A question asked of many institutions across the nation is "what happens to college graduates after they receive their diploma?" Are they gainfully employed in the field they studied and do their investments in education pay off in the long run?
According to a recent article in The New York Times, "Is College Worth It? Clearly, New Data Say," the answer to whether a degree is still a valuable asset is a resounding yes. Based on an analysis of Labor Department statistics by the Economic Policy Institute in Washington, the article states that, "Americans with four-year college degrees made 98 percent more an hour on average in 2013 than people without a degree. That's up from 89 percent five years earlier, 85 percent a decade earlier and 64 percent in the early 1980s."
The benefit isn't limited to bachelor degree recipients. In a recent article in The Chronicle of Higher Education, it reports that, "Associate-degree holders can expect to earn $41,900 per year by the middle of their careers, about $10,700 more than someone with just a high-school diploma earns at that point."
In a tri-isle community, high-wage employment opportunities can be more challenging to find and secure. To respond to this difficulty, University of Hawaii Maui College launched CareerLink about a year ago. This service maintains an expanding database of employers and job opportunities and connects students with internships and other career exploration and networking initiatives. It also provides Maui College graduates with the professional development skills they need to impress employers before and after they land a job. Students and graduates can prepare to compete by learning interviewing skills, participating in mock interviews and strengthening and refining their resumes, cover letters, orientation to online applications and portfolios through CareerLink.
These career development services are free for any Maui College student preparing to graduate in a certificate, associate or bachelor's degree program.
"We're here to help our UH-MC students and graduates succeed beyond graduation," said Juli Patao, CareerLink's program director. "CareerLink is a great resource for our community employers looking for UH-MC graduates who can add value to their businesses, agencies, organizations and other places of employment. While we're prioritizing our efforts to assist current students, we also serve UH-MC alumni. Workforce development is constantly evolving. These changes require updating skills, adapting to changes impacting industries, and addressing unmet needs. Our goal is to be a one-stop-shop for our students and alumni wherever they are in their careers."
CareerLink also gathers data on recent graduates, including where they are employed, if that employment matches the student's field of academic study or whether the student intends to pursue a higher degree. This year, CareerLink collected data on 91 percent of Maui College's 452 graduates who received their diplomas in the spring.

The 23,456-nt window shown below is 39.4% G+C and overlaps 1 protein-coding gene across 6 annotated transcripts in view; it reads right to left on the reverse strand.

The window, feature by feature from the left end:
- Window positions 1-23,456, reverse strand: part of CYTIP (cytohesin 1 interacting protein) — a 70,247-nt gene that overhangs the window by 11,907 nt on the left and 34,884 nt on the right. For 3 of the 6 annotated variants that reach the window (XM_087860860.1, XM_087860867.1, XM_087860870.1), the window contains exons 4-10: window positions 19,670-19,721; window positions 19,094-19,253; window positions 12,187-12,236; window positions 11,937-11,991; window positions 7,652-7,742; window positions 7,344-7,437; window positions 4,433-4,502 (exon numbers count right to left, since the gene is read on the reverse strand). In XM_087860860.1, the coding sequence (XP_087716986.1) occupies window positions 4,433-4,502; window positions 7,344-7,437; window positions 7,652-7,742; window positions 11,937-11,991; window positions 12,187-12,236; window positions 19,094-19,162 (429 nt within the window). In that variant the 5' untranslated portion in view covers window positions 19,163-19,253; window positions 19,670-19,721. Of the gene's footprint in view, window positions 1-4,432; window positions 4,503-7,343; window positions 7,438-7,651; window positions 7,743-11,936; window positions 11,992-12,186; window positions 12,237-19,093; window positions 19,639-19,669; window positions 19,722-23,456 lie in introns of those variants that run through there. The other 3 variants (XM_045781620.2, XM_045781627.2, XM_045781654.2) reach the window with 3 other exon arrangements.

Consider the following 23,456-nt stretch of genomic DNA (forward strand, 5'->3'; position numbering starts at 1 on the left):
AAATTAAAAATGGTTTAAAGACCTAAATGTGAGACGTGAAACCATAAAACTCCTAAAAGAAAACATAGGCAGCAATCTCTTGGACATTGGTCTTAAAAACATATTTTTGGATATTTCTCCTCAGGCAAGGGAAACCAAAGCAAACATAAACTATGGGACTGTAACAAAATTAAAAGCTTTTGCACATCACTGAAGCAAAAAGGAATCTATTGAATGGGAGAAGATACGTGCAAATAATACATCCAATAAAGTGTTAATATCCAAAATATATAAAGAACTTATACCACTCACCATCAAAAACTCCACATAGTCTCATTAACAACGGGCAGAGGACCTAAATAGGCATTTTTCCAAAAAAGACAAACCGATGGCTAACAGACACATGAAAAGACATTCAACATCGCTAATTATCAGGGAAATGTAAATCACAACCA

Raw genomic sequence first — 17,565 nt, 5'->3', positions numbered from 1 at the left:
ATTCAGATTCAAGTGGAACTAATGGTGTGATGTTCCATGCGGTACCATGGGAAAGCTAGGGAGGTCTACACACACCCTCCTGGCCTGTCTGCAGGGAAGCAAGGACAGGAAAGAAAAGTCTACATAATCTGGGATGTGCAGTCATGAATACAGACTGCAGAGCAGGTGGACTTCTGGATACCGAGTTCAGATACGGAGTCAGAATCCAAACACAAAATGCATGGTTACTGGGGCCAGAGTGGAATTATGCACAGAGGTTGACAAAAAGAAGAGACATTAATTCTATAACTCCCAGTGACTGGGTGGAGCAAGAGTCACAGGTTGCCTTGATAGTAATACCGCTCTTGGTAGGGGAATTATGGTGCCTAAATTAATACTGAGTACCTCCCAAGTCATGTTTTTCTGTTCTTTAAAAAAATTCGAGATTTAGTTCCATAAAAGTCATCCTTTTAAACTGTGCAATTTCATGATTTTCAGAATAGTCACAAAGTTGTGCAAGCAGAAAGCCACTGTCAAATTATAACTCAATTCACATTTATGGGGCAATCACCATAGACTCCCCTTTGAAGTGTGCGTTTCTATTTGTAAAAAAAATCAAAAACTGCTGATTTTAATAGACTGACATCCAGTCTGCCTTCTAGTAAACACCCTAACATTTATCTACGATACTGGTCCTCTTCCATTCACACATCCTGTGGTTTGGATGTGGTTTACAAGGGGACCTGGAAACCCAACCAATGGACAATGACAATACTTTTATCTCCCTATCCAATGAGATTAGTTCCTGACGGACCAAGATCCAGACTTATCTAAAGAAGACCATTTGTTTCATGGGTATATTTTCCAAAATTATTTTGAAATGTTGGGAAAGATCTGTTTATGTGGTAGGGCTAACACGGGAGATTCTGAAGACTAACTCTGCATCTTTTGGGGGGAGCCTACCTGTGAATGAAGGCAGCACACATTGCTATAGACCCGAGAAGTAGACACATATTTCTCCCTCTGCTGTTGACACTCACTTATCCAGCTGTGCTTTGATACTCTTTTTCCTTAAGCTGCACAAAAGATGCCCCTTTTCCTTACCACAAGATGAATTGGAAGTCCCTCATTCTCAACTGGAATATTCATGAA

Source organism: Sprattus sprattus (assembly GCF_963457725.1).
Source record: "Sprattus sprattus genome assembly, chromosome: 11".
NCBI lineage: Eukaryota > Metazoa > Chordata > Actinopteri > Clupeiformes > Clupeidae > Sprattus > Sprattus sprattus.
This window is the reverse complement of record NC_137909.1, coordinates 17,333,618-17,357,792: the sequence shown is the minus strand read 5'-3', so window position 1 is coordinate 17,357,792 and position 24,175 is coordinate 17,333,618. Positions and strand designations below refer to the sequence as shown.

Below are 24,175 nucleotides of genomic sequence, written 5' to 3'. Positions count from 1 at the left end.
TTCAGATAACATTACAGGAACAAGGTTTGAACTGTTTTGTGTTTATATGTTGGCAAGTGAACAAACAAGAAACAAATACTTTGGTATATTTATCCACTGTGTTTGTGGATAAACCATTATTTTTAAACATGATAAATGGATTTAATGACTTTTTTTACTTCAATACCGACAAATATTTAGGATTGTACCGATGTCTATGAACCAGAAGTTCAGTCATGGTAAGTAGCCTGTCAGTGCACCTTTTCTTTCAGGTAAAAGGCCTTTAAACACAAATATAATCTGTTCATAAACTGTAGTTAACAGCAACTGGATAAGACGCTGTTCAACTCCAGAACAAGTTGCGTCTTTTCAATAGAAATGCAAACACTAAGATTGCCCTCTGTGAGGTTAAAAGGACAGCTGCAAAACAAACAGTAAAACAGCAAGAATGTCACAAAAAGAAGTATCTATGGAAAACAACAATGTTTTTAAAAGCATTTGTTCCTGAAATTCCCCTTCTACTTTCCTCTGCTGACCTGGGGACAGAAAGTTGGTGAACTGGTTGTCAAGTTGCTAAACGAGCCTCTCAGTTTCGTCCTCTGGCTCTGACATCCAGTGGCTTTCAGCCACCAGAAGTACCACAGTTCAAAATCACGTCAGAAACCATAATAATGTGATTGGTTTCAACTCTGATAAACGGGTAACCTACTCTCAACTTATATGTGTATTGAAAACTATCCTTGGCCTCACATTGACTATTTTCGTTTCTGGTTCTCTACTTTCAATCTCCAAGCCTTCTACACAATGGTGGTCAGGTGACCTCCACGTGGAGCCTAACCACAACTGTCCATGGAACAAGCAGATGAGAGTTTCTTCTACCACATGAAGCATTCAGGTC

It will continue its efforts to locate graduates who have not yet responded to provide its services. Faculty, program coordinators, department chairs, student service programs and counselors supported this comprehensive initiative.
So where are graduates of the UH-MC class of 2014 headed? Nursing majors have found employment at Maui Memorial Medical Center, Kaiser Permanente, Community Clinic of Maui and Hale Makua; culinary arts graduates are working at Andaz Maui, Fairmont Kea Lani, Four Seasons Resort Maui, and the recently opened Montage; human services graduates have been employed by Aloha House and Maui Family Support Services; dental assisting and hygiene majors have been hired by Valley Isle Dental Center, Kihei Lahaina Orthodontics . . . and the list goes on.
Patao indicates that 65 percent of graduates are working, many placed as a direct result of CareerLink, and 46 percent are transferring to other institutions to continue their education. Efforts are ongoing to find positions for the remaining graduates.
A college degree will become increasingly important in the state of Hawaii. According to the Georgetown University Center on Education and the Workforce, by 2018, 65 percent of jobs in Hawaii will require some college, and according to the U.S. Census, just under 42 percent of Hawaii's adults have a two- or four-year college degree.
If you're thinking about pursuing a degree or would like to learn more about Maui College's CareerLink services, visit its website online at maui.hawaii.edu/careerlink. Employers interested in hiring a recent graduate or intern may also register online, or call 984-3318.
* Clyde Sakamoto is chancellor of the University of Hawaii Maui College. Ka'ana Mana'o means "sharing thoughts," and the column appears on the fourth Sunday of each month. It is prepared with assistance from UH-Maui College staff and provides the community of Maui County information about opportunities available through the college at its Kahului campus and its education centers.